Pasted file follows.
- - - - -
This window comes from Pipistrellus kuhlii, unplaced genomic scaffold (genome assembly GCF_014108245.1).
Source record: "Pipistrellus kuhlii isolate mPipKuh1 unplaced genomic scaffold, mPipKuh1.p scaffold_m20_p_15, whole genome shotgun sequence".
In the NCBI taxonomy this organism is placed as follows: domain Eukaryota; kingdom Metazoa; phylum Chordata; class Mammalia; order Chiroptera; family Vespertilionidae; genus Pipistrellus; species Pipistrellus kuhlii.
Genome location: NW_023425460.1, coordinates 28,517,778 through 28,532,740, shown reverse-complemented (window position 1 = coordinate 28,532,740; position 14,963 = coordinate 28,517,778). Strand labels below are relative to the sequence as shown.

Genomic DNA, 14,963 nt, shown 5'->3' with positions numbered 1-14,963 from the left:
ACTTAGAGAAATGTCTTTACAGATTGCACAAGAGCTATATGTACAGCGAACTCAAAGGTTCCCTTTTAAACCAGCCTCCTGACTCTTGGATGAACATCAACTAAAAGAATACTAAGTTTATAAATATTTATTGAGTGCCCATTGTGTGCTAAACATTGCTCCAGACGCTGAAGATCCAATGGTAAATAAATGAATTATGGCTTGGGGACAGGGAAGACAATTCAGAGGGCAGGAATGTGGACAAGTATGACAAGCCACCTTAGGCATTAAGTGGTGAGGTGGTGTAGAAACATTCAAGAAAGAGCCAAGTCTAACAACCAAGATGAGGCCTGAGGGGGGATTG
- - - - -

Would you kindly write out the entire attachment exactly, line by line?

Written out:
This window comes from Pipistrellus kuhlii, unplaced genomic scaffold (genome assembly GCF_014108245.1).
Source record: "Pipistrellus kuhlii isolate mPipKuh1 unplaced genomic scaffold, mPipKuh1.p scaffold_m20_p_15, whole genome shotgun sequence".
In the NCBI taxonomy this organism is placed as follows: domain Eukaryota; kingdom Metazoa; phylum Chordata; class Mammalia; order Chiroptera; family Vespertilionidae; genus Pipistrellus; species Pipistrellus kuhlii.
Genome location: NW_023425460.1, coordinates 28,517,778 through 28,532,740, shown reverse-complemented (window position 1 = coordinate 28,532,740; position 14,963 = coordinate 28,517,778). Strand labels below are relative to the sequence as shown.

Genomic DNA, 14,963 nt, shown 5'->3' with positions numbered 1-14,963 from the left:
ACTTAGAGAAATGTCTTTACAGATTGCACAAGAGCTATATGTACAGCGAACTCAAAGGTTCCCTTTTAAACCAGCCTCCTGACTCTTGGATGAACATCAACTAAAAGAATACTAAGTTTATAAATATTTATTGAGTGCCCATTGTGTGCTAAACATTGCTCCAGACGCTGAAGATCCAATGGTAAATAAATGAATTATGGCTTGGGGACAGGGAAGACAATTCAGAGGGCAGGAATGTGGACAAGTATGACAAGCCACCTTAGGCATTAAGTGGTGAGGTGGTGTAGAAACATTCAAGAAAGAGCCAAGTCTAACAACCAAGATGAGGCCTGAGGGGGGATTG